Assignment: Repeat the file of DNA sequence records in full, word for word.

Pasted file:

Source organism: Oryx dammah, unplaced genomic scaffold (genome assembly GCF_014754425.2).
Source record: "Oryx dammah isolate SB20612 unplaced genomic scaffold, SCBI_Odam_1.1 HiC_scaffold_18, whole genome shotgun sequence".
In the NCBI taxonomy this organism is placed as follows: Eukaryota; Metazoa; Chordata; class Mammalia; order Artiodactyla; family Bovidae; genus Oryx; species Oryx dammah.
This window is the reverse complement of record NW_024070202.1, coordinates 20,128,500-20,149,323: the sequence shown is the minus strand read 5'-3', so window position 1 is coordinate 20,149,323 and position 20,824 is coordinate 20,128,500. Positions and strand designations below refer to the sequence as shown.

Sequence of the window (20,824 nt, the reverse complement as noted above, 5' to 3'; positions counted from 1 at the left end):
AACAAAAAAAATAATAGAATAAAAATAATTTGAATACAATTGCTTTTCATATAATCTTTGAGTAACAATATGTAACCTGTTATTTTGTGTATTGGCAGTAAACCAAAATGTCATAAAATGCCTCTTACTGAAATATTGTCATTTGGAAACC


Source organism: Oryx dammah, unplaced genomic scaffold (genome assembly GCF_014754425.2).
Source record: "Oryx dammah isolate SB20612 unplaced genomic scaffold, SCBI_Odam_1.1 HiC_scaffold_18, whole genome shotgun sequence".
In the NCBI taxonomy this organism is placed as follows: Eukaryota; Metazoa; Chordata; class Mammalia; order Artiodactyla; family Bovidae; genus Oryx; species Oryx dammah.
This window is the reverse complement of record NW_024070202.1, coordinates 20,128,500-20,149,323: the sequence shown is the minus strand read 5'-3', so window position 1 is coordinate 20,149,323 and position 20,824 is coordinate 20,128,500. Positions and strand designations below refer to the sequence as shown.

Sequence of the window (20,824 nt, the reverse complement as noted above, 5' to 3'; positions counted from 1 at the left end):
AACAAAAAAAATAATAGAATAAAAATAATTTGAATACAATTGCTTTTCATATAATCTTTGAGTAACAATATGTAACCTGTTATTTTGTGTATTGGCAGTAAACCAAAATGTCATAAAATGCCTCTTACTGAAATATTGTCATTTGGAAACC